Guatemala: Ambush-Protest at Mejia Victores’ Home

Revealed in May 1999, a declassified document deemed the Military Diary describes a number of human rights violations directly ordered by former General Humberto Mejia Victores during his tenure as Dictator from 1982 to 1985.


“Revealed in May 1999, a declassified document deemed the Military Diary describes a number of human rights violations directly ordered by former General Humberto Mejia Victores during his tenure as Dictator from 1982 to 1985."

"The torture, abduction and forced disappearance of 170 Guatemalans are clearly described in such document and form part of the more than 45,000 forced disappearances carried out by state security forces during the internal armed conflict.” (1)

“To this date, no military leader has been judged for crimes against humanity. As a result, we Guatemalans find the need to develop our own methods to point out those who have committed state terrorism so that they will not die under the blanket of impunity or forgetfulness.” (2)

“What is an ambush-protest? It is a tool used to seek and denounce publicly those criminals who have not been processed by due law. By using the mobilization of masses, artistic expression and the spread of consciousness, these criminals are signaled and ridiculed in their own social, economic, and political spaces.” (3)

“The ambush-protests promote the rescue of collective and historical memory by granting friends and family members of war-time victims and survivors a public tribune for expression; one which the justice system has denied them over the years.” (4)

“State terrorism and its consequential limitation of civil liberties was financed by the oligarchy and carried out by the Guatemalan armed forces. The tally from such policies left over 250,000 mortal victims and nearly 45,000 detained-disappeared during the war.” (5)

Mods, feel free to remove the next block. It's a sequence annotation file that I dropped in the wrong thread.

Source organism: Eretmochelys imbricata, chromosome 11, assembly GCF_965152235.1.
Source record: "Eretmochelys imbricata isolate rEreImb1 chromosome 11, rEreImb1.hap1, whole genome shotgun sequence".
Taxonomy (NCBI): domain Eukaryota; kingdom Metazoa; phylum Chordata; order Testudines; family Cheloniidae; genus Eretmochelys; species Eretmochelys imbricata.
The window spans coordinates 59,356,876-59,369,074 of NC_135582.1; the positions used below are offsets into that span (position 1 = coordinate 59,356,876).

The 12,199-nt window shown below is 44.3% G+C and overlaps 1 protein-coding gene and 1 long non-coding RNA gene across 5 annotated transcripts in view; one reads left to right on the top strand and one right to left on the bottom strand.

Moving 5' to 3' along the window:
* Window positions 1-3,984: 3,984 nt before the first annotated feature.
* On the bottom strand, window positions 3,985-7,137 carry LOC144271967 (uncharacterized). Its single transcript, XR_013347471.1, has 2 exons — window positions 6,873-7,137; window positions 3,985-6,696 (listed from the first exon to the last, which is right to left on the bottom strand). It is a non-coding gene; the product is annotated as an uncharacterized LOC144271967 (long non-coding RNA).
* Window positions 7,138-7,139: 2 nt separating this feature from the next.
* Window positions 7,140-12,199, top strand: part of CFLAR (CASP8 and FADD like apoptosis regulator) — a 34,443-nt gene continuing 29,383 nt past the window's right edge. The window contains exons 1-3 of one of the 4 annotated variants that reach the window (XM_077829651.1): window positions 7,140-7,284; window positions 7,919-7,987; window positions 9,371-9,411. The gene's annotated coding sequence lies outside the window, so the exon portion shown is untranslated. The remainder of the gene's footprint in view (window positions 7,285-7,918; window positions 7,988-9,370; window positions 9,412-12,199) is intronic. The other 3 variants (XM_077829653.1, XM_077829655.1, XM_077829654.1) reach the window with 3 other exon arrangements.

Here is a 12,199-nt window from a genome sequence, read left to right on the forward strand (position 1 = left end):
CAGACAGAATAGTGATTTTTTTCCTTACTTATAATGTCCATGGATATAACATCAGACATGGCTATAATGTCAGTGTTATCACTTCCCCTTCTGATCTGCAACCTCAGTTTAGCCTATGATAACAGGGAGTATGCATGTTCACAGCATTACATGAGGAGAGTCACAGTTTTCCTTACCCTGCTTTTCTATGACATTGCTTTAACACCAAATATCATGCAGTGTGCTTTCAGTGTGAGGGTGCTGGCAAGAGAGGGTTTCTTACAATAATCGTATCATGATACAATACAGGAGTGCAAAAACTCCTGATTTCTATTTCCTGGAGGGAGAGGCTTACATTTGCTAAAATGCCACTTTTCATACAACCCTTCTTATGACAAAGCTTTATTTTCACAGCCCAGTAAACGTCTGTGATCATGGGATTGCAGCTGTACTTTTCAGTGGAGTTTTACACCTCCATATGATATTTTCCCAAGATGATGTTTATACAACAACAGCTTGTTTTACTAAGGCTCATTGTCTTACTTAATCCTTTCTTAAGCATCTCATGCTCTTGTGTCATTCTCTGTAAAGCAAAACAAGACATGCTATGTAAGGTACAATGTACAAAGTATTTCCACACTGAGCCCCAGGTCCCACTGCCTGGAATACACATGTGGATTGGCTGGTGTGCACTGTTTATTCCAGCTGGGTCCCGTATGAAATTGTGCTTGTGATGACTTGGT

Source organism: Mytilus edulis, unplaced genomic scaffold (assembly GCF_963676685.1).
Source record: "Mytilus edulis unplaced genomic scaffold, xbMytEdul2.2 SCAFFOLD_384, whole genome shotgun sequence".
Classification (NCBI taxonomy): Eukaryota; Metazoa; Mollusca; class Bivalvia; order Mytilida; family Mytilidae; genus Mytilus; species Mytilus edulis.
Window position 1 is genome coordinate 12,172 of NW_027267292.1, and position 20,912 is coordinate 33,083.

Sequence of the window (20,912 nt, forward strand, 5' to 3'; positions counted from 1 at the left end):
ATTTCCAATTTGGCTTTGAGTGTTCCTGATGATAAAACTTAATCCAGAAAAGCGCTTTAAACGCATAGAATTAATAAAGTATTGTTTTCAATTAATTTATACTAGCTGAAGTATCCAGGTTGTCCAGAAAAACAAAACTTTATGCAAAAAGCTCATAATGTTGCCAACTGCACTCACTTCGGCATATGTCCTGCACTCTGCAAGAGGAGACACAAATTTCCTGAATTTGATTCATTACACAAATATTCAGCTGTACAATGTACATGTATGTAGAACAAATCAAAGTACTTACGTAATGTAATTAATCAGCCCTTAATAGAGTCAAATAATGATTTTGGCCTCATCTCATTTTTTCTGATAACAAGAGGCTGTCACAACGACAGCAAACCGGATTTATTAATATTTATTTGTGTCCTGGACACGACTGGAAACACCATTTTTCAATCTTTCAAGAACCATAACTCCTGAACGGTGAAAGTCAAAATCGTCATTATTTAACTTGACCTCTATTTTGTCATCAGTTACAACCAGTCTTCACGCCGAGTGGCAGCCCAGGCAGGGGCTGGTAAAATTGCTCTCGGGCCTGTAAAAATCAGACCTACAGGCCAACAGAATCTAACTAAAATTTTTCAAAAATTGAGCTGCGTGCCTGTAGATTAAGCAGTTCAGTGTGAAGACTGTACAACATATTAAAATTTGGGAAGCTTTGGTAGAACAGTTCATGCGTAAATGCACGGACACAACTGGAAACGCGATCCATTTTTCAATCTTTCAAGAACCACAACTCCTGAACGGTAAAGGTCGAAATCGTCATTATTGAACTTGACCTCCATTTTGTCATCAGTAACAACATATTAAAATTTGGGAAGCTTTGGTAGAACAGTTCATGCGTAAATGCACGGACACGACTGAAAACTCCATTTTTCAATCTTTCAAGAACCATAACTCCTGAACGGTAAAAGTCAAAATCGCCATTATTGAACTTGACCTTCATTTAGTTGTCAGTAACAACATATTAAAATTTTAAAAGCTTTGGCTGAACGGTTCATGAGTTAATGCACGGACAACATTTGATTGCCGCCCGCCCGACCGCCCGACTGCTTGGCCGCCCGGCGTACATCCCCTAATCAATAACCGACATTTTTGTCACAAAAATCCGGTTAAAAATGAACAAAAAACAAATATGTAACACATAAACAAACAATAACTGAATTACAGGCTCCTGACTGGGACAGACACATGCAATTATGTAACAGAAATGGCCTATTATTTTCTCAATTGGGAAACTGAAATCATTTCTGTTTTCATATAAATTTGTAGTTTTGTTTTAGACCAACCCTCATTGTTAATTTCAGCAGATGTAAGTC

“We are trying to vindicate justice from a people’s perspective so as to empower those who have been denied such sought-after justice. Until now, the warped justice we have lived under has constantly sold itself out in courthouses and has been protected with fire arms.” (6)

The Problem of Militarism in Guatemala

“We define militarism as the use of an organized state force so as to confront diverse social, political, and economic issues. In Guatemala, such task has been delegated to the Army.” (7)

“As all social processes, Guatemala’s militarism must be contemplated within its historical context. In other words, it is imperative to analyze how the structures of power that control and nurture the armed forces have positioned themselves and continued to gain space in the political, social and economic arenas within the country. Such path of attained power by the armed forces began in the liberal era all through the internal armed conflict and has culminated in a reconfiguration of state-run power structures which impose authoritarianism, impunity and injustice.” (8)

“The considerate rise in military spending, the army’s participation in the regional race for technologically-improved military equipment, the application of national task forces, and recent participation in so-called international peace-keeping forces (such as the ones ran by the UN), can only reiterate that the Guatemalan Army continues to be an institution with the same political and warlike power as it was during the war years.” (9)